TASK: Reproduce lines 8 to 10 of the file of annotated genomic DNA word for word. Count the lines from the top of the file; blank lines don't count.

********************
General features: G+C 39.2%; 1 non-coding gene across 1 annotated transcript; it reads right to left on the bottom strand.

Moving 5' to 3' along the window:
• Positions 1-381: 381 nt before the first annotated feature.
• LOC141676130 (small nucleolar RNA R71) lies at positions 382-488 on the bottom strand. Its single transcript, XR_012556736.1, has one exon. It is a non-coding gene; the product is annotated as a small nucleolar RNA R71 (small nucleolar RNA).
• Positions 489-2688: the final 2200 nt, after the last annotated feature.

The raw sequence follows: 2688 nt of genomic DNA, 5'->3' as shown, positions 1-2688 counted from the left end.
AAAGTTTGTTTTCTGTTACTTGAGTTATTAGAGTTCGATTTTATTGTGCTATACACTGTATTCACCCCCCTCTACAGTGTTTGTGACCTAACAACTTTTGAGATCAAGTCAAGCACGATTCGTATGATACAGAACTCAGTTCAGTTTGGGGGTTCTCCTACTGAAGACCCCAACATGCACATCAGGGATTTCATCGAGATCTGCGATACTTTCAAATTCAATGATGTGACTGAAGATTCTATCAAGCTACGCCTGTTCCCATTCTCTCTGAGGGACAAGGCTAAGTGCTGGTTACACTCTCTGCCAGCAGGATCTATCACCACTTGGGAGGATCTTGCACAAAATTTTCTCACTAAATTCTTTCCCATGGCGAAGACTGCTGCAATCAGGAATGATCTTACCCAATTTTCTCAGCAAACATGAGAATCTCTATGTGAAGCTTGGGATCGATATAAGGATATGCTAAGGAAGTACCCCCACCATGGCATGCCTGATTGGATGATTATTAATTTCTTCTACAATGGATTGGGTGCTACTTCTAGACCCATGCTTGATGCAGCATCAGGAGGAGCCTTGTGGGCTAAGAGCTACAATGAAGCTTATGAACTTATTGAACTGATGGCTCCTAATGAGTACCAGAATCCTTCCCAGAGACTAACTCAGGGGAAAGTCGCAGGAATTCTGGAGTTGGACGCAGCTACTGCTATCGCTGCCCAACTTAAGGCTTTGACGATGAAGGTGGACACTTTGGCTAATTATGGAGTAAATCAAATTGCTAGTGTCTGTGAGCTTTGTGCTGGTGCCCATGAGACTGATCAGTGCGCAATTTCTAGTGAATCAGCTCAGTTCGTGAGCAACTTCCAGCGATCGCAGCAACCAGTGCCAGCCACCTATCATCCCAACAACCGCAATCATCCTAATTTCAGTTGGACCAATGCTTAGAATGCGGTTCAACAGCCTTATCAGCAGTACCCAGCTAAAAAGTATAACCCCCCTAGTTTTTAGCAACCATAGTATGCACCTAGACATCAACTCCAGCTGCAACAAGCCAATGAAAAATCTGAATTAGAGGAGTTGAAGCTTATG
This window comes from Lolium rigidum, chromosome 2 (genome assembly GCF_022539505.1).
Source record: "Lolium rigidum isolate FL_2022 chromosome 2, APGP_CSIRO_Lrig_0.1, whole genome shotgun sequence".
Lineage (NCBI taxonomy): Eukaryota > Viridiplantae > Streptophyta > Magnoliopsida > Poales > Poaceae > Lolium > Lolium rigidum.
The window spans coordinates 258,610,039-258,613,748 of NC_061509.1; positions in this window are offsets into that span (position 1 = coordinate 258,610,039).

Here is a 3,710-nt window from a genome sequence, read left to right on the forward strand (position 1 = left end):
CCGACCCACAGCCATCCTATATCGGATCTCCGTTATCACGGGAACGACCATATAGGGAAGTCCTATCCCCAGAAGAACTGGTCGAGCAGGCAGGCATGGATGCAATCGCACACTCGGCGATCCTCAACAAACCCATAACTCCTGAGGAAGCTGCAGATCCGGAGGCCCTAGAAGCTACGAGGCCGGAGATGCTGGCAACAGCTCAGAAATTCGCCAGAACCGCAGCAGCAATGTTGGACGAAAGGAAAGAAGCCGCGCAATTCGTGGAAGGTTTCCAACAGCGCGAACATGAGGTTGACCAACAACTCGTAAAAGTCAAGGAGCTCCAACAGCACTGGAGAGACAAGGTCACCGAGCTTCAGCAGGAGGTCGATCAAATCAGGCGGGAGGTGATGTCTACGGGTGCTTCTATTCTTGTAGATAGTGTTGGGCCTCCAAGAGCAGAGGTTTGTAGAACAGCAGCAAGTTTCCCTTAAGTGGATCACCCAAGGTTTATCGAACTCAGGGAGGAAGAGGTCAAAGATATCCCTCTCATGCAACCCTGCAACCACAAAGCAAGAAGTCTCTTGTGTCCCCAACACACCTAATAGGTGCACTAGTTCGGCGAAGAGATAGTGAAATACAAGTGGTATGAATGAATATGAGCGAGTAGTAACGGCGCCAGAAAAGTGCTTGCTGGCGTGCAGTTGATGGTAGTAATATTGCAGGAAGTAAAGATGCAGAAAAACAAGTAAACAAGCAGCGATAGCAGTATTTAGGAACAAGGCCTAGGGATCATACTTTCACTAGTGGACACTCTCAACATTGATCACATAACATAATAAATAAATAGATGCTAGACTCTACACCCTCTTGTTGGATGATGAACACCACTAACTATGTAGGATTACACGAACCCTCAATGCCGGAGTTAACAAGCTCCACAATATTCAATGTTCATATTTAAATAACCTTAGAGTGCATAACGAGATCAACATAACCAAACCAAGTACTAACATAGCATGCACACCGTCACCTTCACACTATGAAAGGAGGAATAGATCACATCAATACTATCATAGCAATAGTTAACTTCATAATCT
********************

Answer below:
This window comes from Lolium rigidum, chromosome 2 (genome assembly GCF_022539505.1).
Source record: "Lolium rigidum isolate FL_2022 chromosome 2, APGP_CSIRO_Lrig_0.1, whole genome shotgun sequence".
Lineage (NCBI taxonomy): Eukaryota > Viridiplantae > Streptophyta > Magnoliopsida > Poales > Poaceae > Lolium > Lolium rigidum.